Every now and then we get to hear from our community members with truly amazing stories and Dr. Jonathan Tan fits the description. He’s a practicing pediatric anesthesiologist at The Children’s Hospital of Philadelphia and conducts research that leverages informatics and geospatial information to improve access to care and outcomes for children.
This year, he took his Flow on a serious adventure.
Read on for the full story as he tells it.
Taking Flow on a medical mission trip to Kenya – by Dr Jonathan Tan
For the past two years, I have been able to take some time away from work and serve on medical mission trips the AIC Kijabe Hospital in Kenya. While some of the time is spent caring for pediatric patients in the operating room as a pediatric anesthesiologist, I am also there to teach anesthesia to other physicians in training and nurse anesthetists.
It is humbling to consider that many of those that are being trained will go out to other countries in Africa and may be the only trained pediatric anesthetists for hundreds of miles while caring for sick children with little medical resources. It is a far cry from the environment that we have in the United States at a major academic children’s hospital that seems to have all the best equipment and resources available.
Yet, the medical missionaries who serve full time at AIC Kijabe Hospital are simply amazing clinicians and health care providers who commit their lives to serving the people of this region. I am always thankful for how much I learn from my time there.
The travel to Kenya and AIC Kijabe Hospital is a long one. From the east coast of the United States, its often two long flights to Nairobi. From Nairobi it is about a two-hour drive through the capital city, on busy congested highways, and into the countryside where the hospital is located.
On my first visit to Nairobi I realized how difficult it was to breath at times and there was certainly more coughing than normal. A quick look around the city and roadways made it pretty clear that air pollution from cars and buses played a large role in air quality and difficulty with breathing. Unfortunately, during my first year I had no way to quantify or measure this observation.
Not having the ability to measure the air quality around me all changed on my most recent trip to Kenya. This year I was able to bring Flow and had the small and quiet air quality tracker attached to my backpack. In addition to the excitement of international travel and opportunity to see friends and teach pediatric anesthesia, I got off the plane in Nairobi and was excited to see what Flow would measure and show me. I wanted to see what the air quality was like and how that related to how I felt throughout the trip, in different areas of Kenya from the busy streets of Nairobi to the quiet countryside and famous Rift Valley where the hospital was located.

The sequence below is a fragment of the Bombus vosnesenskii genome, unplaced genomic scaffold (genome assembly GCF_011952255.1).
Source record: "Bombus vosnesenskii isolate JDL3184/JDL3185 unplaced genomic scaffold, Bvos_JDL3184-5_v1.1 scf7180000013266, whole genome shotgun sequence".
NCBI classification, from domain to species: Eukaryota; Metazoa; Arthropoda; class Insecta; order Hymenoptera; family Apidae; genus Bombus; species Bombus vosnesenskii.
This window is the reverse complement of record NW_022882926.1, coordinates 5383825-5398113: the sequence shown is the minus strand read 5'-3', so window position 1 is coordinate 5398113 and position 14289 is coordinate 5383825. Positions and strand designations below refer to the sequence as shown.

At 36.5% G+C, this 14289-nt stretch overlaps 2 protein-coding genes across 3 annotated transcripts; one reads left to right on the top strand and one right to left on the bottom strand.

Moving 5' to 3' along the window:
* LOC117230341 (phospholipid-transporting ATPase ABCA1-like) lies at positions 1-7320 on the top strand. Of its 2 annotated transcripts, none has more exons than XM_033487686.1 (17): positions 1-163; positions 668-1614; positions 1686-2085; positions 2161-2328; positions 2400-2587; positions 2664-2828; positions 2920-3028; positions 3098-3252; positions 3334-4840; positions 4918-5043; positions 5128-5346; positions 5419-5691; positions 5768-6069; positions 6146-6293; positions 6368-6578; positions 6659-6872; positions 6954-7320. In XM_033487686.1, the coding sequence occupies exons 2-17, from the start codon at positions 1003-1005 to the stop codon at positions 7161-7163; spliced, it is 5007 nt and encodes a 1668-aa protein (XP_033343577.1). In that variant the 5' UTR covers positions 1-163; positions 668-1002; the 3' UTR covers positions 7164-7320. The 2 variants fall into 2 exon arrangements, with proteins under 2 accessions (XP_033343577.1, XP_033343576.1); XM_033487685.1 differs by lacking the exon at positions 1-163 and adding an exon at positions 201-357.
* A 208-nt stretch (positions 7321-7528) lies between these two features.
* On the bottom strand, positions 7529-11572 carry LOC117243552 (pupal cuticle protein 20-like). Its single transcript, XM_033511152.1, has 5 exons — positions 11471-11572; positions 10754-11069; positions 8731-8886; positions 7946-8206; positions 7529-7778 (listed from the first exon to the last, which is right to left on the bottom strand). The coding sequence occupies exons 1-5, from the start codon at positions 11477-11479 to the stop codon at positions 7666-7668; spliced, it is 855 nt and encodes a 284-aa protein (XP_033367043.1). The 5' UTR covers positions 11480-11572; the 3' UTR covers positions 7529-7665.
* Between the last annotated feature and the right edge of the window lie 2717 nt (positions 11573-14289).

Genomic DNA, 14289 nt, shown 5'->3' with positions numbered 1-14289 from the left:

On the drive from Nairobi to the countryside it was fun and amazing to see the variation in air quality measured by Flow. I took a screenshot to share the data! The intuitive and visual analytics of data from Flow on my iPhone showed me that I was driving through areas of “Very High” air pollution for extended periods of time. With the windows open on our van, these readings correlated directly with how the air was to breath and it reminded me of the constant exposure that people living in the area have on a chronic basis.
We know that this constant exposure to extremely poor air quality can lead to severe asthma, reactive airway disease and long-term pulmonary complications in kids. In addition to the clinical concerns, trouble with breathing is also associated in kids with poor educational outcomes and economic achievement.
While there are many aspects that need to be addressed in order to improve the health of children, it is important to consider that data is one of the most powerful ways to start! Having clear data, such as from Flow and the smartphone app, is a great start toward measuring the air quality risk and locations could be the most severe. The data and maps tell a compelling story of how poor the air quality can be and is a starting point for finding social, medical, economic and policy solutions.
Good data leads to great things
Learn more about how people are using data like Dr. Tan collected with his Flow in Kenya to take action against air pollution in their lives and in their communities.